Real estate agents can make the most of their marketing efforts by knowing what homebuyers actually want in a homeOne of the more interesting aspects of NAR’s Profile of Homebuyers and Sellers is what was hot, from a buyer’s perspective, in housing in 2013. Even more telling, at least for agents, is what they didn’t want in a home.

The next time you sit down with a homebuyer to determine her wants and needs, or if you’re struggling for a great headline for one of your listings, keep in mind what turns homebuyers on – and off.

What’s Not Part of the Dream

According to a report from the National Association of Home Builders called “What Homebuyers Really Want,” homebuyers had some definite ideas about what they didn’t want in a new home in 2013. Number one on the list, with 70 percent of respondents replying in the negative, is an elevator. If you happen to list a home with one and consider it a hot selling point, the aforementioned statistic should keep you from promoting it in your marketing.

Some of the other items on the list may surprise you:

  • 66 percent of respondents don’t want to live in a golf course community. This is a bit surprising considering how many listing headlines scream “Golf Course Community!”
  • 51 percent want a tub in the bathroom. A shower stall doesn’t cut it.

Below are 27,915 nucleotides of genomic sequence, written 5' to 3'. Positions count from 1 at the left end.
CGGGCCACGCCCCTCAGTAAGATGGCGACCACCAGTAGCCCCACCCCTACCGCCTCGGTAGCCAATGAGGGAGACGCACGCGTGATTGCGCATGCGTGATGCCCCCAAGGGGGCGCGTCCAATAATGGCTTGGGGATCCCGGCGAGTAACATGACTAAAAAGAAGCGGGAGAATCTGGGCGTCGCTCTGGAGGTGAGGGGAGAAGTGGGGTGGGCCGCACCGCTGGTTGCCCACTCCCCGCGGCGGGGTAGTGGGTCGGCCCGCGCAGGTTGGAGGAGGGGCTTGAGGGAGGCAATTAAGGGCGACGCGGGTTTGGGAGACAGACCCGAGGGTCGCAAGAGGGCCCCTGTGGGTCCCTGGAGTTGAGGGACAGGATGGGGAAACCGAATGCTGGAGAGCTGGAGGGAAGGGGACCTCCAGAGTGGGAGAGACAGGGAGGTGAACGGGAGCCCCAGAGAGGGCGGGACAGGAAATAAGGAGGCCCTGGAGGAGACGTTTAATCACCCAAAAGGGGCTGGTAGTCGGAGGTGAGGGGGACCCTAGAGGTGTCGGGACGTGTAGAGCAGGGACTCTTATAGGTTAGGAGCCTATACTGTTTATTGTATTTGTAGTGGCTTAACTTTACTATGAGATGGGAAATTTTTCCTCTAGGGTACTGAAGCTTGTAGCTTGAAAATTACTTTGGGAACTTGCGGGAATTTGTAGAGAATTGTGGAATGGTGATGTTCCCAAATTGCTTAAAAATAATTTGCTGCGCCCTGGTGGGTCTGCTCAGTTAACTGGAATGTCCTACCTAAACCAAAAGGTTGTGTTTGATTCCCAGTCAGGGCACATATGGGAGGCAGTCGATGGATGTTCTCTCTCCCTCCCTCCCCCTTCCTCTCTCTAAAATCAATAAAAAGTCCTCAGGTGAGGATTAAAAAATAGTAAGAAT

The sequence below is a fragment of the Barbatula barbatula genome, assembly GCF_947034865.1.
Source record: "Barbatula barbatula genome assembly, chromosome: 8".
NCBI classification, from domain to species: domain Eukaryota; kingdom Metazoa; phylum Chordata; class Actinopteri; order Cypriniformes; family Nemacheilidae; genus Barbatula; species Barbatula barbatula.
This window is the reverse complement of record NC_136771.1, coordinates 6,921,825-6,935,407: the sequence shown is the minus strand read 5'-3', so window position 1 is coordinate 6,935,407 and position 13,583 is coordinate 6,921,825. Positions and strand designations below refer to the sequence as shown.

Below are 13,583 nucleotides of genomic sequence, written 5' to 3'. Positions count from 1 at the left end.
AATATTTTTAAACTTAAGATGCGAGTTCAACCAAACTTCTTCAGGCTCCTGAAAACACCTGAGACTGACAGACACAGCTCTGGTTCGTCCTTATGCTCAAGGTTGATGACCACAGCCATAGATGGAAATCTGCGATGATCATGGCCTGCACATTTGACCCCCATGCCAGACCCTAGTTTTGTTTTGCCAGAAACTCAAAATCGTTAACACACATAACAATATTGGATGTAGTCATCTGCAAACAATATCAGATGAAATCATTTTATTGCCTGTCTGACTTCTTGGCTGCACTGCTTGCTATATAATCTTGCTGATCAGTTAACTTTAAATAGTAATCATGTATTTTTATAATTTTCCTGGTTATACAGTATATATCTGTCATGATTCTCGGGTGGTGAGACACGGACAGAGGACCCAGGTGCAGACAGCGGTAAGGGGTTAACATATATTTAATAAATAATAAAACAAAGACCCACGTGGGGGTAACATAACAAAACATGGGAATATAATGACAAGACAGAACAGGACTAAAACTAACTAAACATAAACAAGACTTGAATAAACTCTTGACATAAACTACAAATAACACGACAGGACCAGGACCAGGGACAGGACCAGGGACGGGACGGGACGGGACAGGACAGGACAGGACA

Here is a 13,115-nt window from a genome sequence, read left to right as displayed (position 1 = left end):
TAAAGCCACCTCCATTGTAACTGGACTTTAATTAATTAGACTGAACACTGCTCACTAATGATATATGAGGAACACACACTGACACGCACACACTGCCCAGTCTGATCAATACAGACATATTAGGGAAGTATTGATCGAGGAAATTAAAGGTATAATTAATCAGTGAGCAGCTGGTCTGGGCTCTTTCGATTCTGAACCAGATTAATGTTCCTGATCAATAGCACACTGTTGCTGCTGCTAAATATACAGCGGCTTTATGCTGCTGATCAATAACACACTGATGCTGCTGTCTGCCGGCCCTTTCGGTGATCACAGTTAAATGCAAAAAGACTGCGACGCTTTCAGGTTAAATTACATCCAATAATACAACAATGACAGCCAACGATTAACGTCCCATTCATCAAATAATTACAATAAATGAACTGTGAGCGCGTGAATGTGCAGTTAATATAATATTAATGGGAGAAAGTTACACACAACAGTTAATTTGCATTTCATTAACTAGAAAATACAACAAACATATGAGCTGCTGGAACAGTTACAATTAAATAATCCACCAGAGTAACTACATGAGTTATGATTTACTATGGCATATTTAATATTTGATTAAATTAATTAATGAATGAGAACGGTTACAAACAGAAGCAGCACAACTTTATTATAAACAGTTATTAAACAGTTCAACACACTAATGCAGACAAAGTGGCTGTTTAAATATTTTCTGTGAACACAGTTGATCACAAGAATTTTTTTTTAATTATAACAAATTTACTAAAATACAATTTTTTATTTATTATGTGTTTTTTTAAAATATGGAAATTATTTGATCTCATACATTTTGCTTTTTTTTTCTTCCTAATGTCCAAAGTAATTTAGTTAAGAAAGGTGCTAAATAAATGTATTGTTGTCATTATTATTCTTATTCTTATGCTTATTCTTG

• 48 percent don’t want to live in a gated community.
  • 40 percent of respondents eschew laminate countertops, yet 30 percent don’t want ceramic tile either.

While you shouldn’t lie in your listing narrative, you might want to stay away from some of these items in your marketing. If you just listed a home in a golf course community that also happens to be gated and has no tub in the bathroom and laminate countertops in the kitchen, you have our sympathy.

What Homebuyers Want

The NAR profile breaks down not only the types of homes most people prefer, but their locations as well.

Since a little over half of homebuyers chose to live in the suburbs, it’s no surprise that 80 percent of homebuyers chose a single-family home over a condo or townhome. Urban areas were more popular among first-time buyers.

Some of the most surprising real estate statistics come from the NAHB report. Even though “green” was the buzzword in just about everything last year, energy- efficient features weren’t as important to buyers as you might think. In fact, over one-third of homebuyers claim they aren’t at all important, and less than a quarter say they are “very important.”

According to the NAHB report, 67 percent of new-home buyers say that although they would like an environmentally friendly home, they are not willing to pay more for it.

Yet, 94 percent of respondents claimed that Energy Star appliances were either essential or desirable. Whether this reflects a different mindset between existing homebuyers and new-home buyers isn’t clear.

Here are a few other items that homebuyers state as either desirable or “must-haves”:

  • Half of the homebuyers surveyed would like a wireless security system.
  • Over half say a laundry room is a must.
  • Almost 50 percent claim that a ceiling fan is essential.